Learning Basic Patterns

Learn the alternating up-down rhythm. The most basic rhythmic strumming pattern you can learn is to alternate down strokes and upstrokes with every beat: (DUDUDUDU) Down Up Down Up Down Up Down Up. Keep the same tempo but try a down-up strum for every beat dividing the quarter notes into eighth notes.

Instead of one stroke for every beat you’ll have two strokes for every beat. These are eighth notes. It should be the same tempo so keep tapping your foot at the same rate but strum twice for every beat.

Change chords. When you get comfortable with your down strokes and your upstrokes on one chord change it up. Switch from a G chord to a C chord every measure then every two beats practicing changing chords in time.
Take your time learning this and getting the changes down. It might be slow going but you’ll be better off for the work you put into it now. Moving on to the next step before you’re comfortable changing chords will be frustrating and discouraging to your sound. Get the chord changes worked out and you’ll be playing songs in no time.

Leave out the fourth down stroke in the measure. Almost no songs involve a straight up-down pattern and it would be boring to play the same pattern over and over. Leave out one down stroke and see how the pattern changes: (DUDUDU-U). Where you would have played the down stroke play nothing.
To start learning more complicated strumming patterns you have to learn how to leave out certain up or down strokes while still maintaining the same up and down pattern in your hand. In other words you’ll continue moving your wrist but leave your pick off the strings.

Practice the pop-rock pattern. A familiar strum pattern you’ll hear at lots of open-mics and practice sessions is (D-D-U-U-DU).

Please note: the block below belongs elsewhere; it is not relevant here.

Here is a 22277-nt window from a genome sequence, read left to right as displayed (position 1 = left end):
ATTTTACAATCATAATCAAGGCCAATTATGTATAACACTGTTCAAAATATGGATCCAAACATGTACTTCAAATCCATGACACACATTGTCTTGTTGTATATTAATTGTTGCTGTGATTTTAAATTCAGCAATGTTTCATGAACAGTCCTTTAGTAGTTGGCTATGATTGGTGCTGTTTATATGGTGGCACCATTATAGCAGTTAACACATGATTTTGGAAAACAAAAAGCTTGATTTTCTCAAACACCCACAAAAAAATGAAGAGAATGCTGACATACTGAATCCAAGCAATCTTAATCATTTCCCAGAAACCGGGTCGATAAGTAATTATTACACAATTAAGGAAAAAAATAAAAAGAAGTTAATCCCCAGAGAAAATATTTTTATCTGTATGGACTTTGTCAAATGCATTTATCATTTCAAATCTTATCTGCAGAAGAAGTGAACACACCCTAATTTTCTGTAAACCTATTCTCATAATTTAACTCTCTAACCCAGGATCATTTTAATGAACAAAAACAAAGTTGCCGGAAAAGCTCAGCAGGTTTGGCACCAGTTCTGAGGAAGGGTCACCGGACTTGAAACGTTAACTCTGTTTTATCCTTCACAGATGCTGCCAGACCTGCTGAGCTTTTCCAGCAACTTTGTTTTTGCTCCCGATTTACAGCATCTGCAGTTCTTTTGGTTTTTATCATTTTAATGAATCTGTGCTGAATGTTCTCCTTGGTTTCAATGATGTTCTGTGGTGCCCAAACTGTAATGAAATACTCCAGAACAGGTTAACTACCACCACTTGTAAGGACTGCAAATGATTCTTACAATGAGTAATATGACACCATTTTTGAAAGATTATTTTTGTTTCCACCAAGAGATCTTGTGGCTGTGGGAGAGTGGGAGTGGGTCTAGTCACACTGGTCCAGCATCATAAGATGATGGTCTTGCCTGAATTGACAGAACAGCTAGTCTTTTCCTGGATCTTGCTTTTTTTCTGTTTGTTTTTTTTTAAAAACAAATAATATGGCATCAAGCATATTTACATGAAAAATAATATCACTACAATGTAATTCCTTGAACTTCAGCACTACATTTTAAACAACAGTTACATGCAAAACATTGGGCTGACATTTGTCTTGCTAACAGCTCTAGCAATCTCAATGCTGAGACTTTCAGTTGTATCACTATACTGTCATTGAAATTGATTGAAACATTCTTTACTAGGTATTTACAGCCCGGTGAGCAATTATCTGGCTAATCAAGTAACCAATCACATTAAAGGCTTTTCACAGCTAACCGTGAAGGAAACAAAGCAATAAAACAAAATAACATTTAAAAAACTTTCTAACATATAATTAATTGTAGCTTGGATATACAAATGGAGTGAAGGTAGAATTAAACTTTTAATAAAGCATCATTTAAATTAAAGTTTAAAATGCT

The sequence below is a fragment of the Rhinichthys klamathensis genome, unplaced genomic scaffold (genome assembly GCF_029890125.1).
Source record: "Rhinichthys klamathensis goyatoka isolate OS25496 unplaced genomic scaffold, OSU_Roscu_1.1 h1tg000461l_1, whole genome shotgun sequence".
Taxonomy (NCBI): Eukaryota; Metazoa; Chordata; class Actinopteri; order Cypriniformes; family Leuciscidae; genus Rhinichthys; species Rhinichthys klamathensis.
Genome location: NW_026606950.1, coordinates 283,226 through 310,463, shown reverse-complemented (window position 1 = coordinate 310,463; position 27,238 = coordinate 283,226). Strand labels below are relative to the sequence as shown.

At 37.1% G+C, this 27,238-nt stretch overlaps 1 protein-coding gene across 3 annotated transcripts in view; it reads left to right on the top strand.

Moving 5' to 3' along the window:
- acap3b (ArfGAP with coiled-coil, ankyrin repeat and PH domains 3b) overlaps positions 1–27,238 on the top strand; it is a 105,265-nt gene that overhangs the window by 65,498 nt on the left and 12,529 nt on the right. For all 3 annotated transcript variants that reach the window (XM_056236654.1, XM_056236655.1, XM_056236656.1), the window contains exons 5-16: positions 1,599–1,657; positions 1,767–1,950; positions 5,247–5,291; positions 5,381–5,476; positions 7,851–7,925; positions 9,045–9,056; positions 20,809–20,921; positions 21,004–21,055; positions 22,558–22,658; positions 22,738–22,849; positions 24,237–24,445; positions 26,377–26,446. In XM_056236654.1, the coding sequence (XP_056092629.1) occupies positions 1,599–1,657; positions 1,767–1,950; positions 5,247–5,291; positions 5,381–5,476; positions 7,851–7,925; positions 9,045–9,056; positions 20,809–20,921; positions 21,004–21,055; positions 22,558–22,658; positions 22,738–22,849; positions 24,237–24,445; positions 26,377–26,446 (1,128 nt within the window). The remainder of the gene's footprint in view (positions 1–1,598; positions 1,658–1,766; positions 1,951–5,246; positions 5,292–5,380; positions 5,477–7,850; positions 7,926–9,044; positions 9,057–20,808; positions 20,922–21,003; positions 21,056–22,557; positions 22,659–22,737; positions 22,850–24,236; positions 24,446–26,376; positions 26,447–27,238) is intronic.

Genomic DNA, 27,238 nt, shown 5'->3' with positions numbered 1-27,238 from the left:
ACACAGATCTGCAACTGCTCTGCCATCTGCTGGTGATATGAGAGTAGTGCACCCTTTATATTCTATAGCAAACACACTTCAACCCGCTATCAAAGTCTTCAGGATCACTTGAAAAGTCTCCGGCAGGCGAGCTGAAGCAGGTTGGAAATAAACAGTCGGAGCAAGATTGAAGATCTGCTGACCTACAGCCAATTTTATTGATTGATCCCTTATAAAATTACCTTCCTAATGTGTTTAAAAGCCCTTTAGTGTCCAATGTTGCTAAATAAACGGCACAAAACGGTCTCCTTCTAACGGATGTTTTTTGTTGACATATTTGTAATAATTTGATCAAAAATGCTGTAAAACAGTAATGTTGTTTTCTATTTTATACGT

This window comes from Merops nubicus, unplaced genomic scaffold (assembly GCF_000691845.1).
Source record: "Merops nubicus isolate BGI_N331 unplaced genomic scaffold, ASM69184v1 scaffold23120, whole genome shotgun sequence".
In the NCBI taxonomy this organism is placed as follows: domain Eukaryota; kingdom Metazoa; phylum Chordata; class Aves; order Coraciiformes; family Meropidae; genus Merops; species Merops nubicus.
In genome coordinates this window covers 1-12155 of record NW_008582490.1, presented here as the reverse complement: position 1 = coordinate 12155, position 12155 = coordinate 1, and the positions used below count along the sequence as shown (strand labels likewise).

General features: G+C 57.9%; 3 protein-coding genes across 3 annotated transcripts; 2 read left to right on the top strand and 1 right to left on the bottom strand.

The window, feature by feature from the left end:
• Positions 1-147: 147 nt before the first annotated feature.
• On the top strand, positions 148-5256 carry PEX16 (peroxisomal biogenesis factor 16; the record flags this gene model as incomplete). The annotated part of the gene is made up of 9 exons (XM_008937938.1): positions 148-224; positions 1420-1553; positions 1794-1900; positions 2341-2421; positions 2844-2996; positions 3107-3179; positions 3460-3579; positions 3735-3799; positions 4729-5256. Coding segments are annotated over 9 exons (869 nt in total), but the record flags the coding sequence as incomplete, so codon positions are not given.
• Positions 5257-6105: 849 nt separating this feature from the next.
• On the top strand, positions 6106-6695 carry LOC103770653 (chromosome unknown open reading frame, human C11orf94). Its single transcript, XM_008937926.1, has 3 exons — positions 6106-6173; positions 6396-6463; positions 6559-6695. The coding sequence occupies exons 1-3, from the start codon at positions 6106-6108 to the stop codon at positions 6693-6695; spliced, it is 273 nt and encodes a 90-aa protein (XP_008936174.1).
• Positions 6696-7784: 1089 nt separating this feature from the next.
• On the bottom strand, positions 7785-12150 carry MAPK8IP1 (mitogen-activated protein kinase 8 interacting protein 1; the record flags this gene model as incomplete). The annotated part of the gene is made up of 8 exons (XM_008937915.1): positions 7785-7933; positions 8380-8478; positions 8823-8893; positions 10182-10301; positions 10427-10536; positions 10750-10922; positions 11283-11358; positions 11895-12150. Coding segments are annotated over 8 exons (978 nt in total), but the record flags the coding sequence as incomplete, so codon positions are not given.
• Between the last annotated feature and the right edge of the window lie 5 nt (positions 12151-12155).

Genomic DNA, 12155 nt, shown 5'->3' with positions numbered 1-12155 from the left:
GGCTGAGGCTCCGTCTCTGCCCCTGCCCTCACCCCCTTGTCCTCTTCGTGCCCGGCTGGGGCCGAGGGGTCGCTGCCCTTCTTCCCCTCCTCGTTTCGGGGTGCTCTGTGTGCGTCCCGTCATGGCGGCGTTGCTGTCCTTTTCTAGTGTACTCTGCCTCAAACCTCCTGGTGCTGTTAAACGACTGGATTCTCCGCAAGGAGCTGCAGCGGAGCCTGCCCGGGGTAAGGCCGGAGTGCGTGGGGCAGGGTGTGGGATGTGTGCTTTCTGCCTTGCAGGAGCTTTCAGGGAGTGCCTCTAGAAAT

Start listening actively to your favorite songs that feature acoustic guitar prominently to get some sense of the strumming pattern used. Now that you know the basics you can start learning to vary your strumming patterns leaving out particular strokes to achieve different effects in the song.

Practice using your strumming hand to dampen the strings. Another way to add some variations to your strumming patterns is to learn to dampen the strings with the ball of your strumming palm maintaining the pattern but getting a more percussive effect when you strike the strings with your pick.
Neil Young has a distinctive bottom-heavy strumming pattern that he uses along with string dampening and acoustic guitarist-surfer-popstar Jack Johnson also has a distinctive damp-strumming style that’s easy to learn and sounds fancier than it actually is.

Put the chord and the tempo first. Beginning guitar players often “over-strum ” focusing too much on doing the pattern they learned and too little on the tempo the clarity of the chord and playing the song. When strumming try to focus on the chords first then onto the strumming pattern. You’ll sound like a pro in no time.

Start playing songs. Guitar’s a lot more fun when you’re actually playing chord patterns and songs that you know! Start out with an easy song that will teach you basic strumming patterns.

You can play almost any country and folk song using the first position chords G C and D. Pick a few to learn and practice them to get the strumming patterns figured out.
Identify the chords you have to play in a song you’d like to learn and determine the amount of strings to strum. D Major for example only requires strumming five strings while G Major requires strumming all six.

simple explanation

While it’s important to learn the rudiments and scales when you’re learning to play the guitar the fun part is when you can start strumming. With a little practice and proper technique you might be able to start playing songs you recognize sooner than you think!